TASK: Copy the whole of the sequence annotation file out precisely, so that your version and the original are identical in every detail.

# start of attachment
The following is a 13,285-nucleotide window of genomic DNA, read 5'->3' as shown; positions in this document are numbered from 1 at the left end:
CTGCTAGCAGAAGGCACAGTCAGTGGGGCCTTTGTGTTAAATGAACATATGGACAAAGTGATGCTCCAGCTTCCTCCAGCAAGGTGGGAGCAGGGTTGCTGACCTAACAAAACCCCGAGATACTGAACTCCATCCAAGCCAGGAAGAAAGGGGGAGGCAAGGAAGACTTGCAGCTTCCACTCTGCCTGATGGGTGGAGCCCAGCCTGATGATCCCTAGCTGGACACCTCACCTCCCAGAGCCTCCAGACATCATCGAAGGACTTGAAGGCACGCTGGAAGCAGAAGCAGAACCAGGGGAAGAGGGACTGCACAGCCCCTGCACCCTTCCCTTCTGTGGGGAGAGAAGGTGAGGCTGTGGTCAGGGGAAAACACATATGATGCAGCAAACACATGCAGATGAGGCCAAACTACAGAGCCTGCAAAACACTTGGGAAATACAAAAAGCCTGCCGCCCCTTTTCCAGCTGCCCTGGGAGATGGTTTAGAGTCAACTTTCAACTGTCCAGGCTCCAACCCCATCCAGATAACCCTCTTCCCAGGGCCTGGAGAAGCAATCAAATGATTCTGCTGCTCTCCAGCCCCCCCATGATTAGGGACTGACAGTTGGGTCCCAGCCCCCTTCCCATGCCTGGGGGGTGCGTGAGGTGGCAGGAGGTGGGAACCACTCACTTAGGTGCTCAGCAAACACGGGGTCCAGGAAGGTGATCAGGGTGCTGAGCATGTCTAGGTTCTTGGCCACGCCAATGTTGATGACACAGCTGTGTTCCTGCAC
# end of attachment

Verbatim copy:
The following is a 13,285-nucleotide window of genomic DNA, read 5'->3' as shown; positions in this document are numbered from 1 at the left end:
CTGCTAGCAGAAGGCACAGTCAGTGGGGCCTTTGTGTTAAATGAACATATGGACAAAGTGATGCTCCAGCTTCCTCCAGCAAGGTGGGAGCAGGGTTGCTGACCTAACAAAACCCCGAGATACTGAACTCCATCCAAGCCAGGAAGAAAGGGGGAGGCAAGGAAGACTTGCAGCTTCCACTCTGCCTGATGGGTGGAGCCCAGCCTGATGATCCCTAGCTGGACACCTCACCTCCCAGAGCCTCCAGACATCATCGAAGGACTTGAAGGCACGCTGGAAGCAGAAGCAGAACCAGGGGAAGAGGGACTGCACAGCCCCTGCACCCTTCCCTTCTGTGGGGAGAGAAGGTGAGGCTGTGGTCAGGGGAAAACACATATGATGCAGCAAACACATGCAGATGAGGCCAAACTACAGAGCCTGCAAAACACTTGGGAAATACAAAAAGCCTGCCGCCCCTTTTCCAGCTGCCCTGGGAGATGGTTTAGAGTCAACTTTCAACTGTCCAGGCTCCAACCCCATCCAGATAACCCTCTTCCCAGGGCCTGGAGAAGCAATCAAATGATTCTGCTGCTCTCCAGCCCCCCCATGATTAGGGACTGACAGTTGGGTCCCAGCCCCCTTCCCATGCCTGGGGGGTGCGTGAGGTGGCAGGAGGTGGGAACCACTCACTTAGGTGCTCAGCAAACACGGGGTCCAGGAAGGTGATCAGGGTGCTGAGCATGTCTAGGTTCTTGGCCACGCCAATGTTGATGACACAGCTGTGTTCCTGCAC